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LEITH. 99 an outrage he was particularly commanded to commit. And so, having accomplished the object of the invasion, he re-embarked with his victorious forces, proud of their success and laden with spoil, committing, however, on leaving, the port and its shipping to the flames. Leith, only three years afterwards, was again visited by the same scourge, now Duke of Somerset, and again suffered by fire at his hand, although not to the same extent. Not that he on that occasion was less relentless, or not so much bent on damaging and destroying Scottish property; but simply because he then met with a stouter resistance, and had less opportunity. Still he left his mark on this, as on the former occasion, and Leith has no reason to remember with gratitude the visits, or presence among them, of this fierce and pitiless firebrand of war. A few years subsequent to this, and Leith again comes prominently to the front. Hardly any event indeed of any great national importance occurred without the port being in some way, less or more, closely connected with it. Now were the days of the Reformation struggle, when Popery and Protestantism fought a fierce hand-to-hand battle with varying fortune. Mary of Lorraine was then Regent, and did her best to crush the rising spirit of rebellion as directed against prelacy and despotism ; the reformers, on the other hand, brave-hearted and fearless men, dared to despise the decrees and enactments of royalty, and bade defiance to the uplifted arm, though sceptred with the golden rod of sovereignty. For a good wide the battle went on with little advantage to either side; neither party inclined to sheathe the sword, each being eagerly bent upon victory, and determined to put down and trample out the other. The right, however, ultimately prevailed. Popery went to the wall, and Protestantism triumphed, but it was at a fearful cost of life and treasure. Mary of Lorraine, when the palace was no longer safe for her, retired thither and fortified it, garrisoning it with a body of French troops. The wall which was then thrown up was, as it appears, of an octangular form with eight bastions at so many angles ; and following the line of the present Bernard and Constitution Streets, from nearly the west end of the latter, it pursued a northerly direction towards the river. Here a wooden bridge, about 115 yards below the present erection at the west end of Great Junction Street, connected the continuation of the wall which reached to the citadel, and then taking an easterly course terminated at Sandport Street. The bastions were of great strength, and the wall was entirely built of stone. It had several ports or gates, the chief of which was ' Leith figures very largely in this struggle.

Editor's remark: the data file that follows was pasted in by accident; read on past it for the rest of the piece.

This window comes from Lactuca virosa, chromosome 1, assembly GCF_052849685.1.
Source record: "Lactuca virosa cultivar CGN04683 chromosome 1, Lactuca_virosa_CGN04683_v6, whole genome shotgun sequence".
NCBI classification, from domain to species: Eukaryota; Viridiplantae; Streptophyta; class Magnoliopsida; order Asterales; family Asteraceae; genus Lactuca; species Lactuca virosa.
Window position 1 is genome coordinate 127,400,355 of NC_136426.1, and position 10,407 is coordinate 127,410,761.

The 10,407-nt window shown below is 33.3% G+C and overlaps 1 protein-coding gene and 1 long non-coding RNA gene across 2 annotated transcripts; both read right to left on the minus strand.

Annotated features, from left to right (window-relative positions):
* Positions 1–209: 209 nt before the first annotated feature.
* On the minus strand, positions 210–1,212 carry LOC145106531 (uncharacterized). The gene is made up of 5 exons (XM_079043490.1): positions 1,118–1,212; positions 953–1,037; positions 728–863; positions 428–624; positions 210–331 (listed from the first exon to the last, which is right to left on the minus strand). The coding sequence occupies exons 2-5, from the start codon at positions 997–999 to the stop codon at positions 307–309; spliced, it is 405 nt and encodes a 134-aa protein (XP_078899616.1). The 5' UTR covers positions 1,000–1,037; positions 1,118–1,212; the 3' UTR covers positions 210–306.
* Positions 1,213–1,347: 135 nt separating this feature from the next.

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I00 QUEENSFERRY TO MUSSELBURGH. one called the Block House, and it was here that the fiercest assaults and heaviest carnage then took place. In vain did the besiegers endeavour to force an entrance. Daring deeds of noblest valour were then performed; greatest efforts of loftiest courage, both individually and collectively, were there put forth j but to no purpose. Mary and her French soldiers remained safe within the strong arms of that impregnable rampart, and the reformers had only the sad mortification of seeing their best and their brightest fall by the hands of foreign mercenaries, comparatively secure behind its massive strength. ' The flankers then, in murdering holes that lay, Went off and slew, God knows, stout men enow ; The harquebuse afore had made foul playe, But it behoved our men for to go throwe, And so men sought their deaths, they knew not how. From such a sight, swate God, my friends defend, For out of paine did dyvers find theyr end,' Hardly a vestige of these fortifications are now visible, although, in making excavations, evident traces of the former- military character of. the town are occasionally found. Perhaps we should add that the site of the citadel is still preserved by a place of that name adjacent to, and principally occupied by, the North Leith Station of the North British Railway, with the principal entrance thereto, an arched way of great strength, with a little bit of the wall attached. Time rolls on, bringing with him in his irresistible march his own great changes. The queen-mother dies, and Mary, who by this time is a widow, . has come over from that beautiful country she loved so well,' to take the reins of government into her own hands. The day on which she anived seems to have been unexceptionally dull and heavy. Knox, in describing it, 1 'Adieu, plaisant pays de France, 0 ma patrie I La plus chCrie Qui as nourri ma jeune enfance? Adieu, France 1 Adieu, mes beaux jours, La nef qui de joint mes amours Na ey de moi qui la mortie Une parte te resti ; elle est la tienne Je la tie ton amitie, Pour que de I'autre il la souvienne.' These beautiful lines were written by Mary on leaving France, and show how dearly she loved the land she was parting from-for ever 1
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